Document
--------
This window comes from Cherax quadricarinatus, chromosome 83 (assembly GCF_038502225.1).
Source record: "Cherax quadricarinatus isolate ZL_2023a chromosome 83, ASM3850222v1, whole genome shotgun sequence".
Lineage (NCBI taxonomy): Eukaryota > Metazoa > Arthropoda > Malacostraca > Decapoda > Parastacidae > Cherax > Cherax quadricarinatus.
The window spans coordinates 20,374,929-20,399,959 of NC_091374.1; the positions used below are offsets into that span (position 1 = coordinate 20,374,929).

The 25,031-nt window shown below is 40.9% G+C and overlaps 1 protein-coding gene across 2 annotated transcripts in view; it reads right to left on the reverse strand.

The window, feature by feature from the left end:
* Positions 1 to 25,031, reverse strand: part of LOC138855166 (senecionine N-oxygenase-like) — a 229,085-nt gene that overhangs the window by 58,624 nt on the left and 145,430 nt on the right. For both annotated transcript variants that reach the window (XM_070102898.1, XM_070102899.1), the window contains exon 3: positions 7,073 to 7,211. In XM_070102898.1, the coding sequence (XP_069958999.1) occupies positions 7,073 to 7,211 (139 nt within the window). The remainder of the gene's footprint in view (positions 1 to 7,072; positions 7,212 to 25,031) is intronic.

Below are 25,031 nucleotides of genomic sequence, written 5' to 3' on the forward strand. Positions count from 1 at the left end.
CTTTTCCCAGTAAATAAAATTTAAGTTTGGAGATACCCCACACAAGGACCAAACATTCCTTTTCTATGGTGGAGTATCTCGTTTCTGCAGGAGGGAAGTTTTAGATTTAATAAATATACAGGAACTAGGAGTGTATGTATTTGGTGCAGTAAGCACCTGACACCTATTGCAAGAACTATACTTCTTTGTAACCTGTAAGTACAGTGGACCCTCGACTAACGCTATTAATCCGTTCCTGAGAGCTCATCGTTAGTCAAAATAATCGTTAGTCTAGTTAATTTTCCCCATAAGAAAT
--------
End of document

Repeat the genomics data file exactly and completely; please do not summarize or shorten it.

This window comes from Cherax quadricarinatus, chromosome 83 (assembly GCF_038502225.1).
Source record: "Cherax quadricarinatus isolate ZL_2023a chromosome 83, ASM3850222v1, whole genome shotgun sequence".
Lineage (NCBI taxonomy): Eukaryota > Metazoa > Arthropoda > Malacostraca > Decapoda > Parastacidae > Cherax > Cherax quadricarinatus.
The window spans coordinates 20,374,929-20,399,959 of NC_091374.1; the positions used below are offsets into that span (position 1 = coordinate 20,374,929).

The 25,031-nt window shown below is 40.9% G+C and overlaps 1 protein-coding gene across 2 annotated transcripts in view; it reads right to left on the reverse strand.

The window, feature by feature from the left end:
* Positions 1 to 25,031, reverse strand: part of LOC138855166 (senecionine N-oxygenase-like) — a 229,085-nt gene that overhangs the window by 58,624 nt on the left and 145,430 nt on the right. For both annotated transcript variants that reach the window (XM_070102898.1, XM_070102899.1), the window contains exon 3: positions 7,073 to 7,211. In XM_070102898.1, the coding sequence (XP_069958999.1) occupies positions 7,073 to 7,211 (139 nt within the window). The remainder of the gene's footprint in view (positions 1 to 7,072; positions 7,212 to 25,031) is intronic.

Below are 25,031 nucleotides of genomic sequence, written 5' to 3' on the forward strand. Positions count from 1 at the left end.
CTTTTCCCAGTAAATAAAATTTAAGTTTGGAGATACCCCACACAAGGACCAAACATTCCTTTTCTATGGTGGAGTATCTCGTTTCTGCAGGAGGGAAGTTTTAGATTTAATAAATATACAGGAACTAGGAGTGTATGTATTTGGTGCAGTAAGCACCTGACACCTATTGCAAGAACTATACTTCTTTGTAACCTGTAAGTACAGTGGACCCTCGACTAACGCTATTAATCCGTTCCTGAGAGCTCATCGTTAGTCAAAATAATCGTTAGTCTAGTTAATTTTCCCCATAAGAAAT